Ralph Puckett

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Ralph Puckett, Jr.
COL Ralph Puckett, Jr.
Born (1926-12-08) December 8, 1926 (age 96)
Tifton, Georgia
AllegianceUnited States
Service/branchUnited States Army
Years of service1943-1945, 1949–1971
Commands held2nd Battalion, 502nd Infantry (Airborne)
Mountain Ranger Division of the Ranger Department
Eighth Army Ranger Company
Battles/warsWorld War II
Korean War
Vietnam War
AwardsMedal of Honor
Distinguished Service Cross
Silver Star (2)
Legion of Merit (3)
Bronze Star Medal (2)
Purple Heart (5)
Air Medal (10)
Army Commendation Medal
Taegeuk - Order of Military Merit
Other workOutward Bound, Inc. (1971–1986)

Ralph Puckett Jr. (born December 8, 1926) is a retired United States Army officer. He led the Eighth Army Ranger Company during the Korean War and was awarded the Distinguished Service Cross for his actions on November 25, 1950, when his company of 51 Rangers was attacked by several hundred Chinese soldiers at the battle for Hill 205.[1][2] He later served in the Vietnam War and retired from the army in 1971 as a colonel. After being appointed on July 19, 1996, he has served as the Honorary Colonel of the 75th Ranger Regiment.[3]

In April 2021, Puckett's Distinguished Service Cross for his actions on November 25, 1950, was upgraded to the Medal of Honor. He received the award from President Joe Biden during a ceremony at the White House on May 21, 2021. He is the last surviving Medal of Honor recipient of the Korean War, since the death of Hiroshi Miyamura on November 29, 2022.[4]

Early life[edit]

Puckett grew up in Tifton, Georgia, in South Georgia. He attended Tifton High School, then finished high school at Baylor School, at that time a military academy, in Chattanooga, Tennessee. He enrolled at Georgia Tech in 1943 before enlisting in the U.S. Army during World War II.[5]

Military career[edit]

Puckett served in the Army Enlisted Reserve Corps from 1943 to 1945.[6] In 1949, Puckett graduated from the United States Military Academy (where he captained the Army Boxing Team), was commissioned as an Infantry second lieutenant, deployed to Japan, and immediately volunteered to be assigned with the Rangers. When he was informed that there were no more lieutenant positions in the 8th Army Ranger Company, he said that he would "take a squad leader's or rifleman's job"; positions several grades lower than a lieutenant's. Colonel McGee, who was in charge of forming the company, was so impressed by Puckett's attitude that he gave him the company commander's position; a position normally reserved for captains. On 11 October 1950, the Eighth Army Ranger Company entered the Korean War, conducting raids during both daylight and night time conditions.[7]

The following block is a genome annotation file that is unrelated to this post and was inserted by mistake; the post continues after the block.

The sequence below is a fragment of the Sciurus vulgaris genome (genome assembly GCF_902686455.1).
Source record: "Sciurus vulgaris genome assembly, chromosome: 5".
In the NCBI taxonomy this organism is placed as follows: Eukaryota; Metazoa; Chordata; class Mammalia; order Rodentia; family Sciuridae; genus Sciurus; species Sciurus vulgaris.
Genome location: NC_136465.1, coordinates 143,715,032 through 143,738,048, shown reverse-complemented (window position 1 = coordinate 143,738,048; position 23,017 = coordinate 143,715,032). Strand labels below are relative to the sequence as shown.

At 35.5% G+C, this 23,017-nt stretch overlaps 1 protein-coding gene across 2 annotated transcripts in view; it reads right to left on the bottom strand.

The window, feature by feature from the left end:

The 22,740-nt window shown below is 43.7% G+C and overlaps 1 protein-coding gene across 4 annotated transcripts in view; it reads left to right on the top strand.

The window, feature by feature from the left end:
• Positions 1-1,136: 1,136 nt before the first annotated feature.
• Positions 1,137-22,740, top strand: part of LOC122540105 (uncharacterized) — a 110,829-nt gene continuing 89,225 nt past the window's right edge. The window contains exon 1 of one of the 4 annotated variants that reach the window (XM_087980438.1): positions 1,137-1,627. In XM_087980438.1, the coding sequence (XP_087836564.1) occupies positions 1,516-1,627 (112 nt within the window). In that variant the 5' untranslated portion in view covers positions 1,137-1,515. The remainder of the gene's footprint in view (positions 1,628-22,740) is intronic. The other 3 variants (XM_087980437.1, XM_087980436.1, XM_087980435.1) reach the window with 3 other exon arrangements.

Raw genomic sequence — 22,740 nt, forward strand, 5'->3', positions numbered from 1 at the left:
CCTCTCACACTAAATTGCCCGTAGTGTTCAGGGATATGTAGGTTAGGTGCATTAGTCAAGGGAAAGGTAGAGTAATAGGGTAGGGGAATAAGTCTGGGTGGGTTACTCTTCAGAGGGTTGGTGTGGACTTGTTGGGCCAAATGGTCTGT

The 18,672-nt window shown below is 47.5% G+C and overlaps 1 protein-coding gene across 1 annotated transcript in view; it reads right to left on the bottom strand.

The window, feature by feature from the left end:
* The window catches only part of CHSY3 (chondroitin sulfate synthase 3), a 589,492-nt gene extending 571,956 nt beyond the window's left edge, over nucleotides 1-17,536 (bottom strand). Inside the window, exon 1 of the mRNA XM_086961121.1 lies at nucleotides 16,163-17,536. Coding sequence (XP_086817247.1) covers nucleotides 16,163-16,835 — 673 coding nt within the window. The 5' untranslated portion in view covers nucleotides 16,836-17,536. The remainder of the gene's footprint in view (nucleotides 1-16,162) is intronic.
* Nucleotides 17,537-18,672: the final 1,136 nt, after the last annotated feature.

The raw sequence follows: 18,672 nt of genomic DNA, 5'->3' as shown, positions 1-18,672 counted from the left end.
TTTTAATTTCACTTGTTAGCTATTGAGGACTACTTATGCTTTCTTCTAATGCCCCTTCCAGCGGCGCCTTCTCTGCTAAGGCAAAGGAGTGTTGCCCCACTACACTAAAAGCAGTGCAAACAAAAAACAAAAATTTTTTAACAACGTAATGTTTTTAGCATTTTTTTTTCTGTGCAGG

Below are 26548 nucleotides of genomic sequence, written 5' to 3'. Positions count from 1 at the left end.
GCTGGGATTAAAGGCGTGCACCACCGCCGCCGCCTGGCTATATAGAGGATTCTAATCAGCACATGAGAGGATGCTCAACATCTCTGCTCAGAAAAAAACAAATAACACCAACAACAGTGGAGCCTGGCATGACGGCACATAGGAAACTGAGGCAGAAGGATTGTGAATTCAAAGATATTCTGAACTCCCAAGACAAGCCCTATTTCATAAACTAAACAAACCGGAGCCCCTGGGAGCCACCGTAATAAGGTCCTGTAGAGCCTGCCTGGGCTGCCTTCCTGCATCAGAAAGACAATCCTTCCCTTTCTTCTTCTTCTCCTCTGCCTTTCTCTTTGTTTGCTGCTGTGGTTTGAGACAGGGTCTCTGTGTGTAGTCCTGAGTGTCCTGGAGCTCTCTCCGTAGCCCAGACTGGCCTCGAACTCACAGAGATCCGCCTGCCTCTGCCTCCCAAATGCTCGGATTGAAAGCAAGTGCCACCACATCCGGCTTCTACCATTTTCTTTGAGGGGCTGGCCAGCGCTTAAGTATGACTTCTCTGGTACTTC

Hill 205[edit]

On November 25, 1950, Puckett and his company captured and held Hill 205, a strategic point overlooking the Chongchon River. Initially, they had to brace for attack from all sides, as the company of only 51 strong was over a mile from the nearest friendly unit and vulnerable to being completely surrounded. Earlier in the evening, Puckett had coordinated a series of increasingly more dangerous fire missions with the artillery, in order for the Rangers to have artillery support to rapidly adjust to new attacks.

At 10pm, the Chinese began their attack by firing a mortar salvo against Puckett and his Rangers. Six waves of Chinese forces assaulted the hill for the next four and a half hours. Several times, Puckett was forced to call in artillery fire "danger close", placing the Rangers within the danger radius of the friendly artillery. During the course of the battle, he was wounded several times, once by grenade fragments and then twice more when two mortars landed in his fox hole. After his wounds rendered him barely conscious, Puckett ordered his Rangers to leave him behind and abandon the position. Two of Puckett's Rangers, Privates First Class David L. Pollock and Billy G. Walls, ignored his orders and initially carried him and subsequently dragged him down the hill as they received ineffective small arms fire. Puckett was medically evacuated from the hill and would be hospitalized for a year due to the wounds he suffered that night.

After Korea[edit]